At the Olympic Aquatics Centre, London
If there had been a cloud of doubt over Team South African before they left for London, then Chad le Clos found the silver lining in it when he ended a wonderful first seven days of the Olympic Games.
Le Clos, the nation’s golden child, took silver in the 100m butterfly last night behind Michael Phelps, the greatest Olympian of them all.
The two spoke as they walked from the pool: “I promised himself that I would tell him he was my hero after the race,” said Le Clos. “He told me, hopefully he can watch me do great things in the future.”
He has watched him do great things here.
It has been a great Olympics for South Africa thus far, said Le Clos: “It’s been fantastic. Cameron van der Burgh did fantastic on day one and day two; I’m very proud of myself and the rowing team did great.”
It was his second medal of the Games taking South Africa’s total to four for the week. Three gold and one silver. Three of those medals have been won in the closest of finishes, with only Van der Burgh ripping home to take his gold in the 100m breaststroke by some distance.
The rowing team admitted yesterday that they had watched Le Clos’ win over Phelps in the 100m butterfly, in which he touched the wall first by just five hundredths of a second and taken heart from that. They won by a narrow margin themselves, but now they will sit back with a beer and watch their teammates.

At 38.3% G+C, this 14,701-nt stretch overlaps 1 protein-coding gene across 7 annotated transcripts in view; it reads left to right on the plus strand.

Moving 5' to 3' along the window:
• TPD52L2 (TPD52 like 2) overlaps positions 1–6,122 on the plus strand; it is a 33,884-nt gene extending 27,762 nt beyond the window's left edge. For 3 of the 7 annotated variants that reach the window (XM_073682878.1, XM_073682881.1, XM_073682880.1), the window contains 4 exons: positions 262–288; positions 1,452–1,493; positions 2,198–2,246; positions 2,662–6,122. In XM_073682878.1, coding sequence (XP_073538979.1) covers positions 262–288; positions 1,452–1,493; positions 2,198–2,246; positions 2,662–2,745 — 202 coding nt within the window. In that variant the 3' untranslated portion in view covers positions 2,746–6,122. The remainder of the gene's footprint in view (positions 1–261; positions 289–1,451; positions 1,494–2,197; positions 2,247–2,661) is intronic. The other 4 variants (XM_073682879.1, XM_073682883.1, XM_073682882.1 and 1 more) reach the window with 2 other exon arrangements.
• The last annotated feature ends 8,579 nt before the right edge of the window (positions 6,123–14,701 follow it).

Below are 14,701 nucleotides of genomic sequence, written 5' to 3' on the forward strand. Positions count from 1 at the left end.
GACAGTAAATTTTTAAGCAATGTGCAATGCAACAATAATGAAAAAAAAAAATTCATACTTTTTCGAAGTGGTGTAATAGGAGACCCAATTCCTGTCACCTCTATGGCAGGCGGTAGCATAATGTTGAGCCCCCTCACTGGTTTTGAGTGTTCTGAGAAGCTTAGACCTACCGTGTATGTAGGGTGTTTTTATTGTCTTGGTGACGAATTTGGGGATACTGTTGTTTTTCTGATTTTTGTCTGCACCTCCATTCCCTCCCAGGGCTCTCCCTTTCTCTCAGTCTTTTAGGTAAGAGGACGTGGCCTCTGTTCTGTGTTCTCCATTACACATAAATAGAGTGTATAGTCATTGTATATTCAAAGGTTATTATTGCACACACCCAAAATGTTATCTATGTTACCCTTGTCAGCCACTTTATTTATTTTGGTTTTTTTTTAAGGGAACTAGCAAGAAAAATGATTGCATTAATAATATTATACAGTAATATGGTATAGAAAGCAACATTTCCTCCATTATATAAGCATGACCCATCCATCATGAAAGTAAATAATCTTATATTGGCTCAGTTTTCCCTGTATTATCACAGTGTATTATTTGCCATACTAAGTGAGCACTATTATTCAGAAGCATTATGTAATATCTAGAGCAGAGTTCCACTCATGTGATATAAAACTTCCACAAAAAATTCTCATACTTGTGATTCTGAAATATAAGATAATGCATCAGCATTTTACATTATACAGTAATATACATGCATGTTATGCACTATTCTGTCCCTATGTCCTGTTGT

Today Oscar Pistorius will be the story of the London Games as he lines up for the heats of the 400 metres this morning. It’s been a long journey for him to get here, to be the first double amputee to take part in the Olympics. He was nervous, he admitted, but had felt an overwhelming amount of support from around the world. Gary Player, tweeted: “Our thoughts are with you @OscarPistorius and we are all pulling for you our ‘Blade Runner’. Sterkte”.
The South Africans have caught the eye in London with Van der Burgh, the lightweight four rowing team and Le Clos, who has been a revelation. Richard Branson, the billionaire, thinks that Le Clos is the story of the 2012 Olympics. That may be because his company, the Virgin Active gyms, sponsor the lad, but there is the little matter of his toppling of Michael Phelps.
It ended a quite magnificent week for the South Africans in the pool, seven days in which they broke world and Olympic records, toppled the greatest Olympian of them all and saw a younger generation introduced. His best friend, Leith Shankland, was his roommate and swam in the last leg of the 4x100m medley relay today. He was overcome.
“It’s been amazing,” said Shankland. “When Cameron won his gold we all went bananas.
“We were in the crowd and all the emotion set in. And then two nights later when Chad beat Phelps…I don’t know if anyone saw me on the TV, but I was sobbing my eyes out. Princess Charlene had to grab hold of me and when I saw Chad’s mum I just burst into tears.”
He was not alone. Le Clos cried. His family cried. Graham Hill his coach cried. The swimmer and rowers handed the Olympic baton over to the rest of Team South Africa last night. Over to you Oscar, Caster and Co.